South-Western Iran Qashqai tribes
The Qashqai tribes are believed to have entered Fars province when they were driven south by the Mongol invasions ( one translation of Qashqai means "fugitive"). They speak dialect of Turkish and are Orthodox Christians and Shi'a Muslims. The Qashqai are the most important, most advanced and most prosperous of the nomadic peoples of South West Iran. During eight months of the year they inhabit a high belt of of country which extends for about 150 miles northward and slightly westward from a point about 40 miles north of Shiraz. They will ideally reside in their black goats' hair tents for the duration of these eight months. At it's widest point, the area where they occupy is around 70 miles wide and lies at a height of 6000 feet above sea level with some valleys at 8000 feet, with the mountainous region in the range of 10-12,000 feet.
The Nomadic Population
Within this area live, in their summer encampments, around 9 different Qashqai sub tribes who number some 20,000 families. In the late Autumn they move from the highlands to the warmer coastal areas of the Persian Gulf where they spread out to find grazing locations for their herds of sheep and goats, often passing through the site of Persepolis, capital of the Achaemenid Empire.
Qashqai desgns are not written or drawn, but passed down onto the daughters who watch their mothers from an early age and gradually develop their skills in a family environment. As well as the traditional lozenge-shaped ground with medallions in the centre repeated in the corners, they will often also include birds, animals, flowers and tree which are incorporated from the world around them.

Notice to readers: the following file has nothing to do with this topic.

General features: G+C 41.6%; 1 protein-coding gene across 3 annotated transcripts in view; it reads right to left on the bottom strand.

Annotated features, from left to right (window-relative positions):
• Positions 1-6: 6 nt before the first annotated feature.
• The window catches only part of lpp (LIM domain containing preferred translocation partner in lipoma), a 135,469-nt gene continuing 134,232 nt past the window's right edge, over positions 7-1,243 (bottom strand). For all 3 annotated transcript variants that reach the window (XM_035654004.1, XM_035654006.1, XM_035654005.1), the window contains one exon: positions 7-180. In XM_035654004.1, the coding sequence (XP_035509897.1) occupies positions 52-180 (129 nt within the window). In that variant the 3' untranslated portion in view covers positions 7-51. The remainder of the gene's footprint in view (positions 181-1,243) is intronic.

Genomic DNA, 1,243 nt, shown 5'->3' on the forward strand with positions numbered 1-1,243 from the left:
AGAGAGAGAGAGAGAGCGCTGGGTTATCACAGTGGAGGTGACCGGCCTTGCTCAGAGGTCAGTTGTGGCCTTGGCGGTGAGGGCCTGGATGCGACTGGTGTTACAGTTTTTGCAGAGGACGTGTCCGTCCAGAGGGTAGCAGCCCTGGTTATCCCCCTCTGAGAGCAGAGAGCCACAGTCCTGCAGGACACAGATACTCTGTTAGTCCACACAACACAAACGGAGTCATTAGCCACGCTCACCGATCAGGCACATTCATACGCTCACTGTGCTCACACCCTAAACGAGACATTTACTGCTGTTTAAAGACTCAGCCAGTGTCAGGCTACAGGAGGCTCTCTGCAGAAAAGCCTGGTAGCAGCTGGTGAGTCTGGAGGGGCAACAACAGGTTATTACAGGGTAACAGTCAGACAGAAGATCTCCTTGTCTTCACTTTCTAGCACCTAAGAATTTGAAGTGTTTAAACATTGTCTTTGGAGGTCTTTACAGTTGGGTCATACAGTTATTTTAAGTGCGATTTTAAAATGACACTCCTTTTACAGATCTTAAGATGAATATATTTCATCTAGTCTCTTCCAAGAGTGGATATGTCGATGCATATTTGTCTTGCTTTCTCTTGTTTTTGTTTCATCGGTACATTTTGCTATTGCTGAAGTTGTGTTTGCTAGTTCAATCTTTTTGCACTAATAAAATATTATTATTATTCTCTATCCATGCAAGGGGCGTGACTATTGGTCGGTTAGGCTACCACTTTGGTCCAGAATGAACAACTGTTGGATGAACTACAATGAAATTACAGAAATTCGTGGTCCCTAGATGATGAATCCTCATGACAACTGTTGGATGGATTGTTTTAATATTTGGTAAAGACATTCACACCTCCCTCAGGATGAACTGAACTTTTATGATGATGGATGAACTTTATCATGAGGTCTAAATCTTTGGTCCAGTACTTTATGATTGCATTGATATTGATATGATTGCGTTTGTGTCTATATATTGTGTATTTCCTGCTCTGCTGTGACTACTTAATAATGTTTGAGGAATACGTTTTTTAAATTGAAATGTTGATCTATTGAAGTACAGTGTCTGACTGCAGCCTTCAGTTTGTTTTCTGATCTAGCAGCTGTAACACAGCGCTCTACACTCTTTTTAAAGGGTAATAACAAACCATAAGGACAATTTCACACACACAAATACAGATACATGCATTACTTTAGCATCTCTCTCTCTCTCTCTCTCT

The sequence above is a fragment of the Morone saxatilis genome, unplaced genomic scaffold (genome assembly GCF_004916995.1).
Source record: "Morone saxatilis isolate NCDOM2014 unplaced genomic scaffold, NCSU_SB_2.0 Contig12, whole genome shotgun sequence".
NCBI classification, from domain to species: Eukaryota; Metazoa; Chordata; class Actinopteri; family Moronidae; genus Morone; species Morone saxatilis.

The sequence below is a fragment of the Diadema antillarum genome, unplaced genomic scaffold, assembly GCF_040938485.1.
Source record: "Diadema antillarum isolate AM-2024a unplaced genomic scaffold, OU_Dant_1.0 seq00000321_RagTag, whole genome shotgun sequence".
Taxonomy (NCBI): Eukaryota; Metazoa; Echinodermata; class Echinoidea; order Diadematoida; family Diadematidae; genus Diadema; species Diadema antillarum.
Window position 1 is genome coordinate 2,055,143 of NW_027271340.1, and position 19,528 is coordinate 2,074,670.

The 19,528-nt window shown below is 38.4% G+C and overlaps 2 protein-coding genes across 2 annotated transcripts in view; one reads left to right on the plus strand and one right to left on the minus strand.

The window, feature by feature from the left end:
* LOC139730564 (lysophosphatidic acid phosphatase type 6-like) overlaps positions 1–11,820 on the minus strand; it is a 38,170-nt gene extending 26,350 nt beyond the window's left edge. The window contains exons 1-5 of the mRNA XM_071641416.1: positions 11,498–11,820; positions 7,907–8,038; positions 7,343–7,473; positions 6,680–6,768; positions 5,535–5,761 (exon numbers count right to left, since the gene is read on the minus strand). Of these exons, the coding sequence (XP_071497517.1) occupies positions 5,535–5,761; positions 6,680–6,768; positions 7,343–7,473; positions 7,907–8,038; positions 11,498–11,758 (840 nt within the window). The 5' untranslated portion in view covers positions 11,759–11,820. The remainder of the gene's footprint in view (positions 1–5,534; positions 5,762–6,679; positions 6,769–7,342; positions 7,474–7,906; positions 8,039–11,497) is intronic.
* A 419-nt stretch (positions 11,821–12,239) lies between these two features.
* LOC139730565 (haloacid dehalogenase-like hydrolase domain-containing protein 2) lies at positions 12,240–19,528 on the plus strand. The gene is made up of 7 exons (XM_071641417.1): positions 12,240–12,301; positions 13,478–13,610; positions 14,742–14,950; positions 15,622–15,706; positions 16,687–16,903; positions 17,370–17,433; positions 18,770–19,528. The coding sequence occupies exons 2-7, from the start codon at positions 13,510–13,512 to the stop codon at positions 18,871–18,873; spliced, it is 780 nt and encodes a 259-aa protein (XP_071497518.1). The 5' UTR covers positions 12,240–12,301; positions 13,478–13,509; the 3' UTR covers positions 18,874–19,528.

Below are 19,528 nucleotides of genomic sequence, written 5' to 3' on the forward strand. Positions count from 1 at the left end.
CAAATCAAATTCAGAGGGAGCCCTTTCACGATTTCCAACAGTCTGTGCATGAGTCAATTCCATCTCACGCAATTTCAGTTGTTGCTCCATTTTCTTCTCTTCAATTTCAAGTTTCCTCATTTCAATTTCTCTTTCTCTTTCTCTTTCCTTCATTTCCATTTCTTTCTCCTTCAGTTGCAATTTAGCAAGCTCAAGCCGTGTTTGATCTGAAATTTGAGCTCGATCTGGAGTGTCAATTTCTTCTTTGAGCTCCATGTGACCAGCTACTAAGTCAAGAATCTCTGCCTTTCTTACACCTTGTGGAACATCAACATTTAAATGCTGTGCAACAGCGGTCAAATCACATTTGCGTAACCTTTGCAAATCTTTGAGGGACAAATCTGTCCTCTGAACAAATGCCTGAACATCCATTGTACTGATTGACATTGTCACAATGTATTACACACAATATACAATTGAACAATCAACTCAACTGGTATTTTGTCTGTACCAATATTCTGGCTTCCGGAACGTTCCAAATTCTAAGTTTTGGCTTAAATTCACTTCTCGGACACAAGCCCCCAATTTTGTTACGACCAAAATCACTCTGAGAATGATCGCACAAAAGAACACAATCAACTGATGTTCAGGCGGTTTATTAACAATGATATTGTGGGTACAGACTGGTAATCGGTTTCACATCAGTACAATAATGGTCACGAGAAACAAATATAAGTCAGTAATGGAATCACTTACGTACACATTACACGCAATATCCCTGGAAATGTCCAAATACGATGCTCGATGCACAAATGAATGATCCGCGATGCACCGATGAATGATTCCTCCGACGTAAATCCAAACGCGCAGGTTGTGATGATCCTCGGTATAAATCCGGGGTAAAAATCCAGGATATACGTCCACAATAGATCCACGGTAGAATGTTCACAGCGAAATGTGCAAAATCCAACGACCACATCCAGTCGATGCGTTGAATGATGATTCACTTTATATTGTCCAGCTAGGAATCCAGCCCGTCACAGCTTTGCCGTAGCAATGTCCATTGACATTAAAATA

Sometimes they also incorporate stylised bulls heads or horse heads on pillars, representing the massive carved stone originals which are, to this day still standing in the ruins of Persepolis, which was decimated by Alexander the Great in 330BC.
Like all weavers of Fars, whether they be tribal or settled weave on horizontal looms, which lie several inches off of the group. The look is taken up when they move forward, following the flocks and reset at the next encampment. The women take great care in selecting, washing spinning and dyeing the wool, and being of Turkish origin, us the Turkish knot. Their rugs are double wefted, which means that between each row of knots are two wefts, giving a thick, firm structure.
The predominant dyes are shades of red, produced from the Madder plant, and blue from Indigo of which both are readily available through the region. Other colours are made up from indigenous natural materials, including roots, flowers, berries, tree bark, pomegranates and nut shells.